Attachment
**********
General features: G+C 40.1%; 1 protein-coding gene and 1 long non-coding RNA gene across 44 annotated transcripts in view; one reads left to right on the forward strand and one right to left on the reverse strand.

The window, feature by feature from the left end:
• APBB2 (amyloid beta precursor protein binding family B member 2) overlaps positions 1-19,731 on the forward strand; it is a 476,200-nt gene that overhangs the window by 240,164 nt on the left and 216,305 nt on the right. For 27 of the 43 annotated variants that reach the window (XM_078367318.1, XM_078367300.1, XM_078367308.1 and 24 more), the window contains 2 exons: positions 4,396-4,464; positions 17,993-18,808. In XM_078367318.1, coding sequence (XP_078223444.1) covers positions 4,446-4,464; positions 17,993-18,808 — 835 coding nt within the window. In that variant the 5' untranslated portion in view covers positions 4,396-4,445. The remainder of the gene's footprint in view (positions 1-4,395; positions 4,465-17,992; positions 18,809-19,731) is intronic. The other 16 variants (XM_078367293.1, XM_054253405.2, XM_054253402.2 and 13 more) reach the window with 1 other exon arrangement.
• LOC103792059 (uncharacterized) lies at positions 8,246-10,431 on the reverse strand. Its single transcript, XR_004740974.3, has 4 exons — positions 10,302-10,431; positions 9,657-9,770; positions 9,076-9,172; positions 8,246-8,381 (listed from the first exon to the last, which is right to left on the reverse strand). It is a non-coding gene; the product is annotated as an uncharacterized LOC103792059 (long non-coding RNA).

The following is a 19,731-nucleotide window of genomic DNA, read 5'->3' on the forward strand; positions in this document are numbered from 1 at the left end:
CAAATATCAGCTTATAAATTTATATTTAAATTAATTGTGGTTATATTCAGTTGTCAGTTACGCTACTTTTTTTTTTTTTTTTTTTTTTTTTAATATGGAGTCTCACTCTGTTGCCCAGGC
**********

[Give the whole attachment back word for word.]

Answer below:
General features: G+C 40.1%; 1 protein-coding gene and 1 long non-coding RNA gene across 44 annotated transcripts in view; one reads left to right on the forward strand and one right to left on the reverse strand.

The window, feature by feature from the left end:
• APBB2 (amyloid beta precursor protein binding family B member 2) overlaps positions 1-19,731 on the forward strand; it is a 476,200-nt gene that overhangs the window by 240,164 nt on the left and 216,305 nt on the right. For 27 of the 43 annotated variants that reach the window (XM_078367318.1, XM_078367300.1, XM_078367308.1 and 24 more), the window contains 2 exons: positions 4,396-4,464; positions 17,993-18,808. In XM_078367318.1, coding sequence (XP_078223444.1) covers positions 4,446-4,464; positions 17,993-18,808 — 835 coding nt within the window. In that variant the 5' untranslated portion in view covers positions 4,396-4,445. The remainder of the gene's footprint in view (positions 1-4,395; positions 4,465-17,992; positions 18,809-19,731) is intronic. The other 16 variants (XM_078367293.1, XM_054253405.2, XM_054253402.2 and 13 more) reach the window with 1 other exon arrangement.
• LOC103792059 (uncharacterized) lies at positions 8,246-10,431 on the reverse strand. Its single transcript, XR_004740974.3, has 4 exons — positions 10,302-10,431; positions 9,657-9,770; positions 9,076-9,172; positions 8,246-8,381 (listed from the first exon to the last, which is right to left on the reverse strand). It is a non-coding gene; the product is annotated as an uncharacterized LOC103792059 (long non-coding RNA).

The following is a 19,731-nucleotide window of genomic DNA, read 5'->3' on the forward strand; positions in this document are numbered from 1 at the left end:
CAAATATCAGCTTATAAATTTATATTTAAATTAATTGTGGTTATATTCAGTTGTCAGTTACGCTACTTTTTTTTTTTTTTTTTTTTTTTTTAATATGGAGTCTCACTCTGTTGCCCAGGC